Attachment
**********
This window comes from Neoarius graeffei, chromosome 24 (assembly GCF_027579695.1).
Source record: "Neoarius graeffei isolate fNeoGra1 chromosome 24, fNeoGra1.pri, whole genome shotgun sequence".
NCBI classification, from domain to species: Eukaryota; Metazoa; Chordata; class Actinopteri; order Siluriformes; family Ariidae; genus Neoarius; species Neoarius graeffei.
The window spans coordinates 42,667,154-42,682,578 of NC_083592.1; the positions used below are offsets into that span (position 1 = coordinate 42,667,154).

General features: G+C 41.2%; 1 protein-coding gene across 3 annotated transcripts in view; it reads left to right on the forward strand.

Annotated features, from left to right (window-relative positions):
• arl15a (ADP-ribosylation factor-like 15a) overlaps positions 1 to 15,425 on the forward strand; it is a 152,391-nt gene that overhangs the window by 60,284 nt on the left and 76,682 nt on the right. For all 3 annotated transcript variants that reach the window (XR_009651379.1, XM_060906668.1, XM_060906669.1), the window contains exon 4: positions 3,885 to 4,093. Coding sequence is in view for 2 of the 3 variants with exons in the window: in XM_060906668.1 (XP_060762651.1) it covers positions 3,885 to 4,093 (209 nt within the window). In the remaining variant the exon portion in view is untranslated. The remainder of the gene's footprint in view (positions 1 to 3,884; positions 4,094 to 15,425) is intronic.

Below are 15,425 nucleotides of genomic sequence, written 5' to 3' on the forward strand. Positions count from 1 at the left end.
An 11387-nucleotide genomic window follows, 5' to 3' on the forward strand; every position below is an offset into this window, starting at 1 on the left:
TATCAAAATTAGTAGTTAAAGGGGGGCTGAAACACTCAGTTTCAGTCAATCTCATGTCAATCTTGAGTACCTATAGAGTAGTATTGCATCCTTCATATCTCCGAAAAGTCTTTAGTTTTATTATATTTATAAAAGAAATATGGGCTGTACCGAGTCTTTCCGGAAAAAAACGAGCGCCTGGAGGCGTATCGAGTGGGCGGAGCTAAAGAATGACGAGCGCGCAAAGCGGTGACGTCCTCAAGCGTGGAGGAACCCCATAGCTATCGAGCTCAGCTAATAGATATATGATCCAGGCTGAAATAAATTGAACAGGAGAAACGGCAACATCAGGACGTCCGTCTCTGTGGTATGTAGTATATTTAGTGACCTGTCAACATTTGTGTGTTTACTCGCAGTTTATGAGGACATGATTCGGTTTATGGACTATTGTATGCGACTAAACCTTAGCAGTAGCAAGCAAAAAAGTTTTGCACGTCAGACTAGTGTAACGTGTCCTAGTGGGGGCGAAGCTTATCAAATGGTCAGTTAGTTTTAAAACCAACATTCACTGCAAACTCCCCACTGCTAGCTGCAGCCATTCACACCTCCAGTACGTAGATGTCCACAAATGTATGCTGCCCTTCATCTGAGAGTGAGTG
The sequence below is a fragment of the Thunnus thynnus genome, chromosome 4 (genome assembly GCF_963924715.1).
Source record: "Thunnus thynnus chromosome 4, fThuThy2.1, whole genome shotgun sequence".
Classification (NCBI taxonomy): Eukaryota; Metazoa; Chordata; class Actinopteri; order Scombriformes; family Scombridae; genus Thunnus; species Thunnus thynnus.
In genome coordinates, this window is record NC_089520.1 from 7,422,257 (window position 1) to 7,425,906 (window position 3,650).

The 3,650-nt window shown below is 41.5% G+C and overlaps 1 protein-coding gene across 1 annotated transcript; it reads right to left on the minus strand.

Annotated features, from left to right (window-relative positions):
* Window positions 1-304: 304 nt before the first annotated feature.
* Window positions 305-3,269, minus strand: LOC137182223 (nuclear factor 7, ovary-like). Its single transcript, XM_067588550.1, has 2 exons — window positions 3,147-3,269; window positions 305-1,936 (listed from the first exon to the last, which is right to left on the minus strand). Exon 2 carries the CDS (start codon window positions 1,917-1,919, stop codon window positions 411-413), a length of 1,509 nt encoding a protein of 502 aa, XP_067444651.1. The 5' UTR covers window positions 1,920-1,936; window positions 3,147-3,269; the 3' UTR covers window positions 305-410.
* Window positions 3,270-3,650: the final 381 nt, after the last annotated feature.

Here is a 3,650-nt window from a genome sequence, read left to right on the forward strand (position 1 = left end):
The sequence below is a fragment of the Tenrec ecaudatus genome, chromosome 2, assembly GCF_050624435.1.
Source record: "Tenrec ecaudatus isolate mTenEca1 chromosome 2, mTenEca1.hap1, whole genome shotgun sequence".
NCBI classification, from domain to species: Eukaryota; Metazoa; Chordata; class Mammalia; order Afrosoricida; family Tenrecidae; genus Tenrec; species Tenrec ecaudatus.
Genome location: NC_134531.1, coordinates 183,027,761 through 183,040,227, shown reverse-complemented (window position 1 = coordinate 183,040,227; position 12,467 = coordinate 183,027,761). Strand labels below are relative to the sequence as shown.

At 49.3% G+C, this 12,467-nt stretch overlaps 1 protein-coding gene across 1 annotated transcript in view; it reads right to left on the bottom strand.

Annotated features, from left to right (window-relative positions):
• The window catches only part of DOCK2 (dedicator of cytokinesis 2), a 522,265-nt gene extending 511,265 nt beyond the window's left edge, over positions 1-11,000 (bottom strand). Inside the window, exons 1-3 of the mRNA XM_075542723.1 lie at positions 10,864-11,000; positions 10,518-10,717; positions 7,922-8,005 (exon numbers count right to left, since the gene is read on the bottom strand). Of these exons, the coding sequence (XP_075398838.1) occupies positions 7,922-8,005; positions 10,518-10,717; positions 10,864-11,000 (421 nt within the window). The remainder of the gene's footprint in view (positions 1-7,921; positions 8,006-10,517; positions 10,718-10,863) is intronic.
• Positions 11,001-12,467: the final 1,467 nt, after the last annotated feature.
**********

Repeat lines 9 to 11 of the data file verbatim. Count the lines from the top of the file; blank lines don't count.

An 11387-nucleotide genomic window follows, 5' to 3' on the forward strand; every position below is an offset into this window, starting at 1 on the left:
TATCAAAATTAGTAGTTAAAGGGGGGCTGAAACACTCAGTTTCAGTCAATCTCATGTCAATCTTGAGTACCTATAGAGTAGTATTGCATCCTTCATATCTCCGAAAAGTCTTTAGTTTTATTATATTTATAAAAGAAATATGGGCTGTACCGAGTCTTTCCGGAAAAAAACGAGCGCCTGGAGGCGTATCGAGTGGGCGGAGCTAAAGAATGACGAGCGCGCAAAGCGGTGACGTCCTCAAGCGTGGAGGAACCCCATAGCTATCGAGCTCAGCTAATAGATATATGATCCAGGCTGAAATAAATTGAACAGGAGAAACGGCAACATCAGGACGTCCGTCTCTGTGGTATGTAGTATATTTAGTGACCTGTCAACATTTGTGTGTTTACTCGCAGTTTATGAGGACATGATTCGGTTTATGGACTATTGTATGCGACTAAACCTTAGCAGTAGCAAGCAAAAAAGTTTTGCACGTCAGACTAGTGTAACGTGTCCTAGTGGGGGCGAAGCTTATCAAATGGTCAGTTAGTTTTAAAACCAACATTCACTGCAAACTCCCCACTGCTAGCTGCAGCCATTCACACCTCCAGTACGTAGATGTCCACAAATGTATGCTGCCCTTCATCTGAGAGTGAGTG
The sequence below is a fragment of the Thunnus thynnus genome, chromosome 4 (genome assembly GCF_963924715.1).